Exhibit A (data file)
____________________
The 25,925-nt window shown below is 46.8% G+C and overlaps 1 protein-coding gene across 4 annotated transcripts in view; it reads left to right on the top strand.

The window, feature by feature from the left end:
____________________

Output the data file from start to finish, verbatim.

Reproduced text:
The 25,925-nt window shown below is 46.8% G+C and overlaps 1 protein-coding gene across 4 annotated transcripts in view; it reads left to right on the top strand.

The window, feature by feature from the left end: